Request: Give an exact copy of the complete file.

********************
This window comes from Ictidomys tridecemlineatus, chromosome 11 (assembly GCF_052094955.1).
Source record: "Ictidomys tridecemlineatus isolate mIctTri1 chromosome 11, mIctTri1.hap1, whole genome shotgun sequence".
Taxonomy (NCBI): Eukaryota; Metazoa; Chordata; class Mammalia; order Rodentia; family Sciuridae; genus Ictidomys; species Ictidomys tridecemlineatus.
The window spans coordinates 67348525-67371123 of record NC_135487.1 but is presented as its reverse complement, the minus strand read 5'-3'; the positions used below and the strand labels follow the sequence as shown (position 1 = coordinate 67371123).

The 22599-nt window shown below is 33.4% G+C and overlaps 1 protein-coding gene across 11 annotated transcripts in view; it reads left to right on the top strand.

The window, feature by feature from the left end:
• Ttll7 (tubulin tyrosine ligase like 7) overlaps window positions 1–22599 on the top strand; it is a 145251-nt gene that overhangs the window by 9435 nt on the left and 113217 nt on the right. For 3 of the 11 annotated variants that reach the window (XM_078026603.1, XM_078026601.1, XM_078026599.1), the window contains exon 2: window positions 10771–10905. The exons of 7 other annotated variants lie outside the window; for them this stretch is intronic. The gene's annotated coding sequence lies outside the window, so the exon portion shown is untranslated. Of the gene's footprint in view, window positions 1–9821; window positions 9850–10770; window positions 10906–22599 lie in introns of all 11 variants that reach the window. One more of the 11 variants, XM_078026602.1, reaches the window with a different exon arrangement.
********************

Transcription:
This window comes from Ictidomys tridecemlineatus, chromosome 11 (assembly GCF_052094955.1).
Source record: "Ictidomys tridecemlineatus isolate mIctTri1 chromosome 11, mIctTri1.hap1, whole genome shotgun sequence".
Taxonomy (NCBI): Eukaryota; Metazoa; Chordata; class Mammalia; order Rodentia; family Sciuridae; genus Ictidomys; species Ictidomys tridecemlineatus.
The window spans coordinates 67348525-67371123 of record NC_135487.1 but is presented as its reverse complement, the minus strand read 5'-3'; the positions used below and the strand labels follow the sequence as shown (position 1 = coordinate 67371123).

The 22599-nt window shown below is 33.4% G+C and overlaps 1 protein-coding gene across 11 annotated transcripts in view; it reads left to right on the top strand.

The window, feature by feature from the left end:
• Ttll7 (tubulin tyrosine ligase like 7) overlaps window positions 1–22599 on the top strand; it is a 145251-nt gene that overhangs the window by 9435 nt on the left and 113217 nt on the right. For 3 of the 11 annotated variants that reach the window (XM_078026603.1, XM_078026601.1, XM_078026599.1), the window contains exon 2: window positions 10771–10905. The exons of 7 other annotated variants lie outside the window; for them this stretch is intronic. The gene's annotated coding sequence lies outside the window, so the exon portion shown is untranslated. Of the gene's footprint in view, window positions 1–9821; window positions 9850–10770; window positions 10906–22599 lie in introns of all 11 variants that reach the window. One more of the 11 variants, XM_078026602.1, reaches the window with a different exon arrangement.